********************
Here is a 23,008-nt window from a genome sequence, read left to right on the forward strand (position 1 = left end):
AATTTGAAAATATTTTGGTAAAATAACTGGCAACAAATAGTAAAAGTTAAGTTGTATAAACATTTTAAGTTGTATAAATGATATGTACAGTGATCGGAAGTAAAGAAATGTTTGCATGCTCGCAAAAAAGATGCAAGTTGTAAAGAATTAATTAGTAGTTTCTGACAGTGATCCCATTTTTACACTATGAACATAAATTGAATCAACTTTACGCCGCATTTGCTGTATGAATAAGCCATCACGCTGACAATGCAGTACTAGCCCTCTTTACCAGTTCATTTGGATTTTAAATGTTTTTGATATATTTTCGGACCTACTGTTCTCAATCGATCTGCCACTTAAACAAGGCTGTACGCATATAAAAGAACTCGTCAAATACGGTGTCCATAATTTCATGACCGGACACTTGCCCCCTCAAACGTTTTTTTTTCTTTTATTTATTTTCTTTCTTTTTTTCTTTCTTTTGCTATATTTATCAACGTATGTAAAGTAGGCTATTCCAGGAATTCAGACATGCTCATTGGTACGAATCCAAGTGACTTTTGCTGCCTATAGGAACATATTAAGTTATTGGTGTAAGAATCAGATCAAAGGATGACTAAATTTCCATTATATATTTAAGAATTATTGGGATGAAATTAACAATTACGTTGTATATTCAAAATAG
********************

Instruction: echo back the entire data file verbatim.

Here is a 23,008-nt window from a genome sequence, read left to right on the forward strand (position 1 = left end):
AATTTGAAAATATTTTGGTAAAATAACTGGCAACAAATAGTAAAAGTTAAGTTGTATAAACATTTTAAGTTGTATAAATGATATGTACAGTGATCGGAAGTAAAGAAATGTTTGCATGCTCGCAAAAAAGATGCAAGTTGTAAAGAATTAATTAGTAGTTTCTGACAGTGATCCCATTTTTACACTATGAACATAAATTGAATCAACTTTACGCCGCATTTGCTGTATGAATAAGCCATCACGCTGACAATGCAGTACTAGCCCTCTTTACCAGTTCATTTGGATTTTAAATGTTTTTGATATATTTTCGGACCTACTGTTCTCAATCGATCTGCCACTTAAACAAGGCTGTACGCATATAAAAGAACTCGTCAAATACGGTGTCCATAATTTCATGACCGGACACTTGCCCCCTCAAACGTTTTTTTTTCTTTTATTTATTTTCTTTCTTTTTTTCTTTCTTTTGCTATATTTATCAACGTATGTAAAGTAGGCTATTCCAGGAATTCAGACATGCTCATTGGTACGAATCCAAGTGACTTTTGCTGCCTATAGGAACATATTAAGTTATTGGTGTAAGAATCAGATCAAAGGATGACTAAATTTCCATTATATATTTAAGAATTATTGGGATGAAATTAACAATTACGTTGTATATTCAAAATAG